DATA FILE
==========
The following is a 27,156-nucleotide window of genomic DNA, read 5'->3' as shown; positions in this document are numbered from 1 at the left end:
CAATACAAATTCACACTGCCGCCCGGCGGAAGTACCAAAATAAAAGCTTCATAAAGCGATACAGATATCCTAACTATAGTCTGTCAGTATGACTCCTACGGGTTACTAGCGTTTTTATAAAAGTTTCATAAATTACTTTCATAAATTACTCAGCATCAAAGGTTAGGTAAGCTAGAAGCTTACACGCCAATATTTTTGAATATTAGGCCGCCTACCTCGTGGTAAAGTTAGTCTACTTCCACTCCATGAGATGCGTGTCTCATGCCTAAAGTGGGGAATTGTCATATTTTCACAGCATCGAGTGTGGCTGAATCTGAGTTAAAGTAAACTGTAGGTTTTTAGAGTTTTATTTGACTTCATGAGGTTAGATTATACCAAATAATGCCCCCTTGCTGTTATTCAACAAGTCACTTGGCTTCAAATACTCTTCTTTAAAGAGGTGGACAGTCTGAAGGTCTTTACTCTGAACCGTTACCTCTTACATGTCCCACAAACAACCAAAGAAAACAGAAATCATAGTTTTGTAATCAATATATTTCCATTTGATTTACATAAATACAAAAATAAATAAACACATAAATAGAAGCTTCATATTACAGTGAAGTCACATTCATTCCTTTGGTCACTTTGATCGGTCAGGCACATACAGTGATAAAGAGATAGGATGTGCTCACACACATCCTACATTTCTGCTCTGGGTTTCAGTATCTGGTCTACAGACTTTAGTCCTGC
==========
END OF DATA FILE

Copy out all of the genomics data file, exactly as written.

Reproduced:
The following is a 27,156-nucleotide window of genomic DNA, read 5'->3' as shown; positions in this document are numbered from 1 at the left end:
CAATACAAATTCACACTGCCGCCCGGCGGAAGTACCAAAATAAAAGCTTCATAAAGCGATACAGATATCCTAACTATAGTCTGTCAGTATGACTCCTACGGGTTACTAGCGTTTTTATAAAAGTTTCATAAATTACTTTCATAAATTACTCAGCATCAAAGGTTAGGTAAGCTAGAAGCTTACACGCCAATATTTTTGAATATTAGGCCGCCTACCTCGTGGTAAAGTTAGTCTACTTCCACTCCATGAGATGCGTGTCTCATGCCTAAAGTGGGGAATTGTCATATTTTCACAGCATCGAGTGTGGCTGAATCTGAGTTAAAGTAAACTGTAGGTTTTTAGAGTTTTATTTGACTTCATGAGGTTAGATTATACCAAATAATGCCCCCTTGCTGTTATTCAACAAGTCACTTGGCTTCAAATACTCTTCTTTAAAGAGGTGGACAGTCTGAAGGTCTTTACTCTGAACCGTTACCTCTTACATGTCCCACAAACAACCAAAGAAAACAGAAATCATAGTTTTGTAATCAATATATTTCCATTTGATTTACATAAATACAAAAATAAATAAACACATAAATAGAAGCTTCATATTACAGTGAAGTCACATTCATTCCTTTGGTCACTTTGATCGGTCAGGCACATACAGTGATAAAGAGATAGGATGTGCTCACACACATCCTACATTTCTGCTCTGGGTTTCAGTATCTGGTCTACAGACTTTAGTCCTGC